In a country of nearly 310,000,000, the burdens placed on hospitals are both enormous and complex as they attempt to provide first rate health care to an ever-increasing population while adhering to strict and sometimes contradictory regulations from several different sources. To understand the scope of issues a hospital may face on any given day, it is important to become familiar with the building blocks that make up today’s health care hierarchy.
Who is responsible for oversight? At the top of the health care pyramid is the nation’s President, Barack Obama. Underneath the President lies a complex organization of individuals and agencies at both the federal and state level, who make up the gargantuan structure commonly referred to as health care. The President directly oversees the Office of the Secretary, U.S. Department of Health and Human Services (HHS). The following is the Organizational Chart for HHS:
Leading the HHS is the Acting Secretary, who is responsible for protecting the health of all Americans and providing essential human services to those in need. The Acting Secretary also serves as the Assistant Secretary for Budget, Technology, and Finance. Next, the Office of Intergovernmental Affairs (IGA) serves the Secretary as the primary link between the HHS and state, local, and tribal governments. After the IGA is the Office of Public Health and Science (OPHS).
The OPHS is comprised of 12 core public health offices and the Commissioned Corps, a uniformed service of more than 6,000 health professionals who serve at HHS and other federal agencies. The Assistant Secretary for Health (ASH) oversees the OPHS and stands as the primary advisor to the Secretary of the HHS on matters involving the nation’s public health. The Surgeon General, head of the Office of the Surgeon General (OSG), is responsible for overseeing all OPHS operations. Thereafter, the agencies below OPHS include:
- Office of the Assistant Secretary for Administration and Management (ASAM);
- Office of the Assistant Secretary for Resources and Technology (ASRT);
- Office of the Assistant Secretary for Planning and Evaluation (ASPE);
- Office of the Assistant Secretary for Preparedness and Response (ASPR);
- Office of the Assistant Secretary for Legislation (ASL);
- Office of the Assistant Secretary for Public Affairs (ASPA);
- Office of the General Counsel (OGC);
- Office of Medicare Hearings and Appeals (OMHA);
- Office for Civil Rights (OCR);
- Office of Inspector General (OIG);
- Office of Global Health Affairs (OGHA);
- Departmental Appeals Board (DAB);
- Office of the National Coordinator for Health Information Technology (ONC); and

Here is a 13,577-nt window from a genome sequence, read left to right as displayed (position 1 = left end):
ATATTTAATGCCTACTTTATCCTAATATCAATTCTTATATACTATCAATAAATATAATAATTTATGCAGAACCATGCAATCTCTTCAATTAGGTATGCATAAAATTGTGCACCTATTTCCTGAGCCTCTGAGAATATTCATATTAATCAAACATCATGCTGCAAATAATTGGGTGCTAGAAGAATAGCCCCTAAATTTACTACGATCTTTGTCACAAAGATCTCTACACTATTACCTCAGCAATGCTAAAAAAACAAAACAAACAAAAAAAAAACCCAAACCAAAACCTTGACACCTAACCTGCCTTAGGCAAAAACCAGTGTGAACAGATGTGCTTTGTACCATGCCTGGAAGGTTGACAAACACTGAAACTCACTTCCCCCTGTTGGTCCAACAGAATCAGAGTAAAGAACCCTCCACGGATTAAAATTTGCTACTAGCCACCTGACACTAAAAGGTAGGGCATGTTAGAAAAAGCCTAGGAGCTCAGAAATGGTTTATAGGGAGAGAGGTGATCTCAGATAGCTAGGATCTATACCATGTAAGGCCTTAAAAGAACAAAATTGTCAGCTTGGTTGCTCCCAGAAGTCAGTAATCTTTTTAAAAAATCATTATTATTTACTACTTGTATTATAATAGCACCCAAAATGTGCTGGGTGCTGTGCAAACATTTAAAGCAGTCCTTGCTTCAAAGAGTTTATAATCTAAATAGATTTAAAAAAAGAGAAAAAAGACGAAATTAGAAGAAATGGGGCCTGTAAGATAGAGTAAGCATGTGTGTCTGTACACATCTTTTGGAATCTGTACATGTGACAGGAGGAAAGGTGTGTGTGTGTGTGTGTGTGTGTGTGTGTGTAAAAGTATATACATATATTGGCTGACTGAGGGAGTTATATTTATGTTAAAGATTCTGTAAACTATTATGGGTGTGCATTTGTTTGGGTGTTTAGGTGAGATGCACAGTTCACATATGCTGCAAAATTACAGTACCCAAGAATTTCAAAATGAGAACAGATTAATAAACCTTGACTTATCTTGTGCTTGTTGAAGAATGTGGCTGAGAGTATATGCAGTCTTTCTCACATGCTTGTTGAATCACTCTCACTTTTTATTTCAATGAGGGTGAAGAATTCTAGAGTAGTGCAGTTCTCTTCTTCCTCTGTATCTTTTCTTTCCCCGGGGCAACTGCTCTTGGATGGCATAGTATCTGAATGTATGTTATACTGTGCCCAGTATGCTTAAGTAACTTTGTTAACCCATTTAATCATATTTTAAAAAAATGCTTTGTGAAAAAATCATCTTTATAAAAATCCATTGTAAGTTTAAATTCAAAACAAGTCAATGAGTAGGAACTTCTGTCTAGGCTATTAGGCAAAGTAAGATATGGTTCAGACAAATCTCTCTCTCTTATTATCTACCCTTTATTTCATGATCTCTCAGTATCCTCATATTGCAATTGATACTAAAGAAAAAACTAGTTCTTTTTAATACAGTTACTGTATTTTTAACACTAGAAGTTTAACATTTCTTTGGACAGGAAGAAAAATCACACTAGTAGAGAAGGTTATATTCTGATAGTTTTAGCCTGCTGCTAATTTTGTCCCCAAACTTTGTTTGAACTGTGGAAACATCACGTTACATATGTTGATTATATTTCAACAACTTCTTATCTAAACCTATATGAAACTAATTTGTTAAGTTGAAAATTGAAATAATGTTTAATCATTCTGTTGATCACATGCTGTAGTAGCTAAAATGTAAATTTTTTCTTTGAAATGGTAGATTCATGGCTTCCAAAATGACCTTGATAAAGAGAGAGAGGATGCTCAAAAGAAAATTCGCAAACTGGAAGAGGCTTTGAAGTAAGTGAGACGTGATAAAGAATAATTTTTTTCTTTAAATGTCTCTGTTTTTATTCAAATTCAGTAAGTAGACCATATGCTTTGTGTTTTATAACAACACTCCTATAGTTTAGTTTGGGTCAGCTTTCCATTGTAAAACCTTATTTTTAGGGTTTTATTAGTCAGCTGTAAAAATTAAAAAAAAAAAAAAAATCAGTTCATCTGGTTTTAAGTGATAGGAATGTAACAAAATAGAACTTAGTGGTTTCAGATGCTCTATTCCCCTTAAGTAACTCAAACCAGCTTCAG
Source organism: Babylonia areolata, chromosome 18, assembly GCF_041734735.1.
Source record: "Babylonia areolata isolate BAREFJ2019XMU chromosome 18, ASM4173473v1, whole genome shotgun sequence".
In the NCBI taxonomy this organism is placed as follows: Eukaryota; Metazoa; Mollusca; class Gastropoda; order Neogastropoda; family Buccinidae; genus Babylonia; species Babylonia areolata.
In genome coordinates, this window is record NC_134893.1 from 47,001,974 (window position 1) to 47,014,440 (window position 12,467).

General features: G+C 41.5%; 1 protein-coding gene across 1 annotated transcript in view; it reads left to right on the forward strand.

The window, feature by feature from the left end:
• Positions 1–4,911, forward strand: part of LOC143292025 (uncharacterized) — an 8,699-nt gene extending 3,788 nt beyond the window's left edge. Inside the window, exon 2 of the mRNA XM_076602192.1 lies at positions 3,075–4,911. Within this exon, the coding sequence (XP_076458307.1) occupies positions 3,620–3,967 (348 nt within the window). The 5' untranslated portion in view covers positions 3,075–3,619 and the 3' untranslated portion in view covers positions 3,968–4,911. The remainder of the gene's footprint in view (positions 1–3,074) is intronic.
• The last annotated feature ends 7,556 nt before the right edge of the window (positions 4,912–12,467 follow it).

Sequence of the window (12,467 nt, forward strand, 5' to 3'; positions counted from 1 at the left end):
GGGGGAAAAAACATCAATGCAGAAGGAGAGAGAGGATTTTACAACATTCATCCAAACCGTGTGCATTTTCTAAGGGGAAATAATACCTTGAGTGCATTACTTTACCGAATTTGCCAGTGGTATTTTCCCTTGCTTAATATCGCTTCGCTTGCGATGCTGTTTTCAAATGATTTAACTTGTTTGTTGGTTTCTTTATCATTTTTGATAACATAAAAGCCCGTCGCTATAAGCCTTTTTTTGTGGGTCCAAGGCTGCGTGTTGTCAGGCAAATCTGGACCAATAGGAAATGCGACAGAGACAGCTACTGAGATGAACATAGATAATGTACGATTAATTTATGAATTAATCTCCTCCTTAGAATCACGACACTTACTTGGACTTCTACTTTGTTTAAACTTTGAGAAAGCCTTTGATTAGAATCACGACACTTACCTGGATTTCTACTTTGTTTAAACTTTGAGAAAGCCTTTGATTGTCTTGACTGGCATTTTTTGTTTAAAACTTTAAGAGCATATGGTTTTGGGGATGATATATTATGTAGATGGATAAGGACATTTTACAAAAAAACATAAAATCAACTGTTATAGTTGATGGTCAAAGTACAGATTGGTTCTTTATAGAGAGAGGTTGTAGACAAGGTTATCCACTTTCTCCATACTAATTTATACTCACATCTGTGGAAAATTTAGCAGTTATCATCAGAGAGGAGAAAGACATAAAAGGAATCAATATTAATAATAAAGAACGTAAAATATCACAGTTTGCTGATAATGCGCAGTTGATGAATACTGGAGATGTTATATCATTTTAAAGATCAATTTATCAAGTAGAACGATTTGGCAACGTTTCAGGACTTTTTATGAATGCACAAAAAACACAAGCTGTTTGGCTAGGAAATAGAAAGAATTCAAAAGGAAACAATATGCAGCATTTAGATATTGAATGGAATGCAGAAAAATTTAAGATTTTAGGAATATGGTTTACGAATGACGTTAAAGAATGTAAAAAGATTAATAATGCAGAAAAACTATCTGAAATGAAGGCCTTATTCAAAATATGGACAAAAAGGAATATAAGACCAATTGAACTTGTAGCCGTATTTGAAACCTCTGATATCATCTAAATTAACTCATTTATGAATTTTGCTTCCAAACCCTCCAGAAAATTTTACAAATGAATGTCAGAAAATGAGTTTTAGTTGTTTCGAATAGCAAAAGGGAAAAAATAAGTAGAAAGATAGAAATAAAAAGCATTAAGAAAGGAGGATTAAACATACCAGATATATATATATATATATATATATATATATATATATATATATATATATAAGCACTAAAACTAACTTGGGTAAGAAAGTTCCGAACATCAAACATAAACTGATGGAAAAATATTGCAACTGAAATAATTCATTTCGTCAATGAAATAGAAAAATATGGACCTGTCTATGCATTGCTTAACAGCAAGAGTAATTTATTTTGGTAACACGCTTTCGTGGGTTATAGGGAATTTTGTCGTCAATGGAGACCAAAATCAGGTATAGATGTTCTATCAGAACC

- Center for Faith-Based and Community Initiatives (CFBCI).
The key operating divisions under OPHS jurisdiction include:
- Administration for Children and Families (ACF);
- Administration on Aging (AoA);
- Agency for Healthcare Research and Quality (AHRQ);
- Agency for Toxic Substances and Disease Registry (ATSDR);
- Centers for Disease Control and Prevention (CDC);
- Centers for Medicare & Medicaid Services (CMS);
- Food and Drug Administration (FDA);
- Health Resources and Services Administration (HRSA);
- Indian Health Service (IHS);
- National Institutes of Health (NIH); and
- Substance Abuse and Mental Health Services Administration (SAMHSA).
Each of the agencies and divisions under the OPHS serves a critical role in the delivery of health care nationwide, though some have a more prominent place in the public spotlight due to the nature of their jurisdiction. For example, one such division is the Centers for Medicare & Medicaid Services (CMS). Among its many roles, CMS is responsible for overseeing the certification of hospitals so that they can qualify for state and/or federal funding. Hospital clinical laboratories must be approved by a division of CMS, commonly known as CLIA (the Clinical Laboratory Improvement Amendments). Covering approximately 200,000 laboratory programs, CLIA regulates all laboratory testing (except research) performed on humans in the United States.
Another important agency under HHS is the Food and Drug Administration (FDA). Protecting and promoting public health, the FDA consists of nine centers/offices, including:
- Center for Biologics Evaluation and Research (CBER);
- Center for Devices and Radiological Health (CDRH);
- Center for Drug Evaluation and Research (CDER);
- Center for Food Safety and Applied Nutrition (CFSAN);
- Center for Veterinary Medicine (CVM);
- National Center for Toxicological Research (NCTR);
- Office of Chief Counsel;
- Office of the Commissioner (OC); and
- Office of Regulatory Affairs (ORA).
Though itself a regulatory agency, even within the FDA there exist many additional levels of oversight. Inside the OC, for example, at least 18 different entities are tasked with implementing the FDA’s mission efficiently and effectively. These programs and offices include:
- Ethics Program;
- Good Clinical Practice Program;
- History Office;
- Office of Chief Counsel;
- Office of Combination Products;
- Office of Crisis Management;
- Office of Equal Employment Opportunity and Diversity Management;
- Office of Financial Management;
- Office of International Programs;
- Office of the Ombudsman;
- Office of Orphan Products Development;
- Office of Pediatric Therapeutics;